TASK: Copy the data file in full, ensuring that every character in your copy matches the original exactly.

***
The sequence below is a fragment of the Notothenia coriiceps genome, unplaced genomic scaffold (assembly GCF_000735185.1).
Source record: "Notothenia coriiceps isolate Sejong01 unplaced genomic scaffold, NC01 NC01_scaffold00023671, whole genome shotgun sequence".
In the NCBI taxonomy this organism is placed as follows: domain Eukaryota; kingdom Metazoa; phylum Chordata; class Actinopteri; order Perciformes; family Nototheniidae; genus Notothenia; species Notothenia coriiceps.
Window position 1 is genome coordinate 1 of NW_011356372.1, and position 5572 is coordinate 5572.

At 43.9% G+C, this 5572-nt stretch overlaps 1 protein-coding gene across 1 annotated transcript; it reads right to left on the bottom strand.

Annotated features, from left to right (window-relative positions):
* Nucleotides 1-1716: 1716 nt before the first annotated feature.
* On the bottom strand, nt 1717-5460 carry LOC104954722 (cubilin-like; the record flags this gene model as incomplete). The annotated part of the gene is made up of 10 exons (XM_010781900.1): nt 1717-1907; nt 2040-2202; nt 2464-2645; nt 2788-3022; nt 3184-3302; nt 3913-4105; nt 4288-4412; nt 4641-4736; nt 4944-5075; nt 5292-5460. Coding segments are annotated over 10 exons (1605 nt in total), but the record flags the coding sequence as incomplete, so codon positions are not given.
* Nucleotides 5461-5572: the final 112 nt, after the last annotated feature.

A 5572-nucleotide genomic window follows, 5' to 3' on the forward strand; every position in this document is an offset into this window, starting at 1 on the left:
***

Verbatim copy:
The sequence below is a fragment of the Notothenia coriiceps genome, unplaced genomic scaffold (assembly GCF_000735185.1).
Source record: "Notothenia coriiceps isolate Sejong01 unplaced genomic scaffold, NC01 NC01_scaffold00023671, whole genome shotgun sequence".
In the NCBI taxonomy this organism is placed as follows: domain Eukaryota; kingdom Metazoa; phylum Chordata; class Actinopteri; order Perciformes; family Nototheniidae; genus Notothenia; species Notothenia coriiceps.
Window position 1 is genome coordinate 1 of NW_011356372.1, and position 5572 is coordinate 5572.

At 43.9% G+C, this 5572-nt stretch overlaps 1 protein-coding gene across 1 annotated transcript; it reads right to left on the bottom strand.

Annotated features, from left to right (window-relative positions):
* Nucleotides 1-1716: 1716 nt before the first annotated feature.
* On the bottom strand, nt 1717-5460 carry LOC104954722 (cubilin-like; the record flags this gene model as incomplete). The annotated part of the gene is made up of 10 exons (XM_010781900.1): nt 1717-1907; nt 2040-2202; nt 2464-2645; nt 2788-3022; nt 3184-3302; nt 3913-4105; nt 4288-4412; nt 4641-4736; nt 4944-5075; nt 5292-5460. Coding segments are annotated over 10 exons (1605 nt in total), but the record flags the coding sequence as incomplete, so codon positions are not given.
* Nucleotides 5461-5572: the final 112 nt, after the last annotated feature.

A 5572-nucleotide genomic window follows, 5' to 3' on the forward strand; every position in this document is an offset into this window, starting at 1 on the left: